Localization and the<abbreviated-form> element

Implementations that choose to use the <abbreviated-form> need to consider the effect on translation.

Design of the specialization

The <glossAcronym> and <glossSurfaceForm> elements were designed to accommodate the following realities:

Acronyms do not exist in all languages

An acronym in one language might not have an equivalent in another language. In addition, languages have varying conventions for how an expanded form of a term is displayed. When acronyms are first displayed, some languages will display the expanded form followed by the acronym in parenthesis, while other languages do the reverse. For some acronyms, a translation might need to render both the original and the translated version of the acronym. The <glossSurfaceForm> enables authors and translators to present a locale-appropriate expanded form to the reader.

If a language does not have a acronym for a term, the translation of a glossary entry topic might result in an empty <glossAcronym> element.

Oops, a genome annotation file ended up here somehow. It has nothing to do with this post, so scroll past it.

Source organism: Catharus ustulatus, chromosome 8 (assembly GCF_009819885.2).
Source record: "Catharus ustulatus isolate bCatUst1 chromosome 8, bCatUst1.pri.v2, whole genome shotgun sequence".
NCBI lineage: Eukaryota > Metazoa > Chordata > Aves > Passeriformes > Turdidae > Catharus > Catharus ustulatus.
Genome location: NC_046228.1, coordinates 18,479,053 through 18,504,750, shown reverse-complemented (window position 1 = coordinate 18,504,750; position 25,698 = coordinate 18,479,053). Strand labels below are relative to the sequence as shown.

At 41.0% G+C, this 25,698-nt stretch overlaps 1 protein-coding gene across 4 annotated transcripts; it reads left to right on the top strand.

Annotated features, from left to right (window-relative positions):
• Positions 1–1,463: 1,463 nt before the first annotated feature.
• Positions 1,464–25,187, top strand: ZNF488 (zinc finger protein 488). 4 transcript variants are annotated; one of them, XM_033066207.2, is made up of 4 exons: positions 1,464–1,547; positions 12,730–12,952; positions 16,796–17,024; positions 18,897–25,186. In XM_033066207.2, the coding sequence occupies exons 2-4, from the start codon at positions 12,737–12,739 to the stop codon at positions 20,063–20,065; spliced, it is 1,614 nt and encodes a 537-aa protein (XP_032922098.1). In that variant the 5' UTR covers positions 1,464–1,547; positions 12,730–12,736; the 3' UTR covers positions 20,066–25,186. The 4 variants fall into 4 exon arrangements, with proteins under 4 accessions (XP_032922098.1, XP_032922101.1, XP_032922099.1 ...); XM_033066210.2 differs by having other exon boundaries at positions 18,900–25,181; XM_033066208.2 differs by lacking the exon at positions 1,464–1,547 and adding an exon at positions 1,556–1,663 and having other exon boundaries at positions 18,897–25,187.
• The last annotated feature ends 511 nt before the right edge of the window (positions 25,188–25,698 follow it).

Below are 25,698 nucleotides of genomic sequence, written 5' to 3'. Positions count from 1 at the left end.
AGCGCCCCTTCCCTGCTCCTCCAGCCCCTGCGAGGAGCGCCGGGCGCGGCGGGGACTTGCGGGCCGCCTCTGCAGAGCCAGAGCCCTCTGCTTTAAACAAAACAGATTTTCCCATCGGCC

Synonyms
Synonyms are specific to languages, so translation of a glossary entry topic might result in empty <glossSynonym> elements.

Translation quality issues

The use of <abbreviated-form> elements might have a negative effect on the quality and cost of the translation.

  • Most translation tools do not resolve key references. Accordingly, translators might need to reference supplementary materials in order to understand the content that they are working with.
  • Because many non-English languages vary articles based on gender and case, a simple programmatic insertion of an expanded form or acronym might yield translations that are ungrammatical and awkward.